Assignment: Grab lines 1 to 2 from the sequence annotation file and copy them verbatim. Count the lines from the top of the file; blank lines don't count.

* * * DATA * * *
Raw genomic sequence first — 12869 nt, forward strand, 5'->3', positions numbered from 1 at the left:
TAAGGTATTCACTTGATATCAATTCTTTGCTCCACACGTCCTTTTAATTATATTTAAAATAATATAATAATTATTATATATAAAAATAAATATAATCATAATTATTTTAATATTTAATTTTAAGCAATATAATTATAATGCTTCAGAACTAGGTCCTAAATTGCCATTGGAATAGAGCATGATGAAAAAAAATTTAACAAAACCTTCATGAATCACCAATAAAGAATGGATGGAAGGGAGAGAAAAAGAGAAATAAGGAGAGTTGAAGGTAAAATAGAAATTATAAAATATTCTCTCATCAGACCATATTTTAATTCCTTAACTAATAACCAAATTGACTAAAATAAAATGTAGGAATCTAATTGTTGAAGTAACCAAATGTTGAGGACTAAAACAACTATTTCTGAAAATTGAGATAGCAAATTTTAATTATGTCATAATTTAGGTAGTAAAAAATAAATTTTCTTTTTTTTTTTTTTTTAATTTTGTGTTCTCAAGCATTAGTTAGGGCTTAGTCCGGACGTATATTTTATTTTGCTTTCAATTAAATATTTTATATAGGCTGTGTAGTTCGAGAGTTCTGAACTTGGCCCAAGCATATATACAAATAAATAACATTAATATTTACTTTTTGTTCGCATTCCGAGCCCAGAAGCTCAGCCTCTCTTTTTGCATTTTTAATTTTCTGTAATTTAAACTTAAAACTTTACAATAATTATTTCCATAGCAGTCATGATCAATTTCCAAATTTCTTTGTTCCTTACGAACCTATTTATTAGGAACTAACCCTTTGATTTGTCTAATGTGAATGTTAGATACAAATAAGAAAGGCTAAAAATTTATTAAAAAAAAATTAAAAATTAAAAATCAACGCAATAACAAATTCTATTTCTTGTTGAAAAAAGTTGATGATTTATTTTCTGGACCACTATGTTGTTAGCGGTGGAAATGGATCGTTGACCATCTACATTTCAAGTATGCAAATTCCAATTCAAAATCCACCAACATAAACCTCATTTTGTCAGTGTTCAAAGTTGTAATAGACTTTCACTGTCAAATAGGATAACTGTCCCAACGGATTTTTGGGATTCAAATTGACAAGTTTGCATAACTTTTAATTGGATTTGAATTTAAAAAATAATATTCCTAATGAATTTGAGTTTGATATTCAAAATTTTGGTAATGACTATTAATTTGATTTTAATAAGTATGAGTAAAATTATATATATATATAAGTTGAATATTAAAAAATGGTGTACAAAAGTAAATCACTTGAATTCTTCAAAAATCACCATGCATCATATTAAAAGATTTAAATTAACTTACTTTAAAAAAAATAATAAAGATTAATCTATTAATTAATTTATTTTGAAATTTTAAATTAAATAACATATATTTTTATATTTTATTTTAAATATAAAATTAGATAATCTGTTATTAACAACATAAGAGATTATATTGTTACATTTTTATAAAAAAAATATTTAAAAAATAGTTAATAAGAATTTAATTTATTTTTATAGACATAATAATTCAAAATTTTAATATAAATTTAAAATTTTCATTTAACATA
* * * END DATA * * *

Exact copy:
Raw genomic sequence first — 12869 nt, forward strand, 5'->3', positions numbered from 1 at the left:
TAAGGTATTCACTTGATATCAATTCTTTGCTCCACACGTCCTTTTAATTATATTTAAAATAATATAATAATTATTATATATAAAAATAAATATAATCATAATTATTTTAATATTTAATTTTAAGCAATATAATTATAATGCTTCAGAACTAGGTCCTAAATTGCCATTGGAATAGAGCATGATGAAAAAAAATTTAACAAAACCTTCATGAATCACCAATAAAGAATGGATGGAAGGGAGAGAAAAAGAGAAATAAGGAGAGTTGAAGGTAAAATAGAAATTATAAAATATTCTCTCATCAGACCATATTTTAATTCCTTAACTAATAACCAAATTGACTAAAATAAAATGTAGGAATCTAATTGTTGAAGTAACCAAATGTTGAGGACTAAAACAACTATTTCTGAAAATTGAGATAGCAAATTTTAATTATGTCATAATTTAGGTAGTAAAAAATAAATTTTCTTTTTTTTTTTTTTTTAATTTTGTGTTCTCAAGCATTAGTTAGGGCTTAGTCCGGACGTATATTTTATTTTGCTTTCAATTAAATATTTTATATAGGCTGTGTAGTTCGAGAGTTCTGAACTTGGCCCAAGCATATATACAAATAAATAACATTAATATTTACTTTTTGTTCGCATTCCGAGCCCAGAAGCTCAGCCTCTCTTTTTGCATTTTTAATTTTCTGTAATTTAAACTTAAAACTTTACAATAATTATTTCCATAGCAGTCATGATCAATTTCCAAATTTCTTTGTTCCTTACGAACCTATTTATTAGGAACTAACCCTTTGATTTGTCTAATGTGAATGTTAGATACAAATAAGAAAGGCTAAAAATTTATTAAAAAAAAATTAAAAATTAAAAATCAACGCAATAACAAATTCTATTTCTTGTTGAAAAAAGTTGATGATTTATTTTCTGGACCACTATGTTGTTAGCGGTGGAAATGGATCGTTGACCATCTACATTTCAAGTATGCAAATTCCAATTCAAAATCCACCAACATAAACCTCATTTTGTCAGTGTTCAAAGTTGTAATAGACTTTCACTGTCAAATAGGATAACTGTCCCAACGGATTTTTGGGATTCAAATTGACAAGTTTGCATAACTTTTAATTGGATTTGAATTTAAAAAATAATATTCCTAATGAATTTGAGTTTGATATTCAAAATTTTGGTAATGACTATTAATTTGATTTTAATAAGTATGAGTAAAATTATATATATATATAAGTTGAATATTAAAAAATGGTGTACAAAAGTAAATCACTTGAATTCTTCAAAAATCACCATGCATCATATTAAAAGATTTAAATTAACTTACTTTAAAAAAAATAATAAAGATTAATCTATTAATTAATTTATTTTGAAATTTTAAATTAAATAACATATATTTTTATATTTTATTTTAAATATAAAATTAGATAATCTGTTATTAACAACATAAGAGATTATATTGTTACATTTTTATAAAAAAAATATTTAAAAAATAGTTAATAAGAATTTAATTTATTTTTATAGACATAATAATTCAAAATTTTAATATAAATTTAAAATTTTCATTTAACATA